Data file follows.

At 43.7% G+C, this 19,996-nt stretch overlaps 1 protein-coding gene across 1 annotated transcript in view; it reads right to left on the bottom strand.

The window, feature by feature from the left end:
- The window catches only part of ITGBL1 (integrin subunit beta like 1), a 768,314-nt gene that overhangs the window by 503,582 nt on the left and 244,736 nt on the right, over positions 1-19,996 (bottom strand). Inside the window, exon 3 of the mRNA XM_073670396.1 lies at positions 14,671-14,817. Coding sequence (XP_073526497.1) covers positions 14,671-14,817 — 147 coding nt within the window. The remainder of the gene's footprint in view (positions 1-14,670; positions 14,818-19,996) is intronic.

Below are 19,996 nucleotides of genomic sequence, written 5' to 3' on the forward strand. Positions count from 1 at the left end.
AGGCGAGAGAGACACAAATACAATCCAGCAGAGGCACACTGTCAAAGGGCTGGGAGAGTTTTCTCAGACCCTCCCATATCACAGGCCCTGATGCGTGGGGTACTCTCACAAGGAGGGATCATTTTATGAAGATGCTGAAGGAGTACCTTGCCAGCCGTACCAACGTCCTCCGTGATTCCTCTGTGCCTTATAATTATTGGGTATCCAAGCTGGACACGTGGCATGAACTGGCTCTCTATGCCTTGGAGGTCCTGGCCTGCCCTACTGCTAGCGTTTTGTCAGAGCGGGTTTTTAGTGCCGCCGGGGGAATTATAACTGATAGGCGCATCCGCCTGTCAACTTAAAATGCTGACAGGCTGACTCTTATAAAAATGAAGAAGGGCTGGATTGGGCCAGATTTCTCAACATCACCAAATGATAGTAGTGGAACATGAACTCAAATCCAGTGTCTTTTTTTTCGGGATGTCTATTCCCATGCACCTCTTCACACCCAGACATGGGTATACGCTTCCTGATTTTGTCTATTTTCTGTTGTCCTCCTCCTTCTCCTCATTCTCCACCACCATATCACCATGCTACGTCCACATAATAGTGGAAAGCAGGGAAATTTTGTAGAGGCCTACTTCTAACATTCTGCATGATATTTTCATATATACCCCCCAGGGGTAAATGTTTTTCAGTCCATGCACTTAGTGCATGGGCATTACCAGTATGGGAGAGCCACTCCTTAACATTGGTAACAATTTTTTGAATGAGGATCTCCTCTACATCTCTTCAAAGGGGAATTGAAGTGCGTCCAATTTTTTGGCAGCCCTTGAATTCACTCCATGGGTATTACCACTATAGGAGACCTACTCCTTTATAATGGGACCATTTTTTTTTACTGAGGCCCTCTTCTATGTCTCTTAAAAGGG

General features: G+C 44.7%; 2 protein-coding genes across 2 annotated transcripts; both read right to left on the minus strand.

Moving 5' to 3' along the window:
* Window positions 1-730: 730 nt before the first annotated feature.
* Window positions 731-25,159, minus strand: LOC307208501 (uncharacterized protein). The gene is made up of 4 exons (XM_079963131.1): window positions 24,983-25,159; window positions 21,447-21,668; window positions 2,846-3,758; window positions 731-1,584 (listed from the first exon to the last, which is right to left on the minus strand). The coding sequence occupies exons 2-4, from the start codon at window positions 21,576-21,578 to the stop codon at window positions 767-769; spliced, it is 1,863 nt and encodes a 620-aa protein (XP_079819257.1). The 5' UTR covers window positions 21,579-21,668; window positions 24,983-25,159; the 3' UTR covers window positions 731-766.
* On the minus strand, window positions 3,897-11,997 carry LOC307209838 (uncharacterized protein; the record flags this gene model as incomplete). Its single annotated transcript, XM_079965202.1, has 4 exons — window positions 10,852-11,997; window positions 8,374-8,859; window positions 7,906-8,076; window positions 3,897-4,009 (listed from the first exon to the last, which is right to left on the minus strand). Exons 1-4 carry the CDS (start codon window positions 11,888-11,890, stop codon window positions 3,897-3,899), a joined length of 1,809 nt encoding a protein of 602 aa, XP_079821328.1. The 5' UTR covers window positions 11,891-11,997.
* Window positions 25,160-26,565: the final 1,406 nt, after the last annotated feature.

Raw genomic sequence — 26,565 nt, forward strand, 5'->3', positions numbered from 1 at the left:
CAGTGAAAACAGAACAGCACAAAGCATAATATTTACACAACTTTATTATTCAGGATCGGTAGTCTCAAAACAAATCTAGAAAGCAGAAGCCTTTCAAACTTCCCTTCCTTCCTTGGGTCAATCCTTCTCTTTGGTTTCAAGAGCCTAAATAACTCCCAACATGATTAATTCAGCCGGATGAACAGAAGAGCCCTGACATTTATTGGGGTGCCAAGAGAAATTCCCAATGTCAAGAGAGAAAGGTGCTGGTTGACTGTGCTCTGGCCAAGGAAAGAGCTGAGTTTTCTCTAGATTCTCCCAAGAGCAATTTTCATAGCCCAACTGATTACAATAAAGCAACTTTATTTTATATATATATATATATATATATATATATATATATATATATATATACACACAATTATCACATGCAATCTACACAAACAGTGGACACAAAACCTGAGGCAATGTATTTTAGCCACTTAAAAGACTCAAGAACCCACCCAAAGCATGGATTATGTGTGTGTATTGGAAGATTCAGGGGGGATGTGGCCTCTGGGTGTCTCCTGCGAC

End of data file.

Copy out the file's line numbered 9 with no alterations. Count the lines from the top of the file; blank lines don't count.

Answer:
* Window positions 731-25,159, minus strand: LOC307208501 (uncharacterized protein). The gene is made up of 4 exons (XM_079963131.1): window positions 24,983-25,159; window positions 21,447-21,668; window positions 2,846-3,758; window positions 731-1,584 (listed from the first exon to the last, which is right to left on the minus strand). The coding sequence occupies exons 2-4, from the start codon at window positions 21,576-21,578 to the stop codon at window positions 767-769; spliced, it is 1,863 nt and encodes a 620-aa protein (XP_079819257.1). The 5' UTR covers window positions 21,579-21,668; window positions 24,983-25,159; the 3' UTR covers window positions 731-766.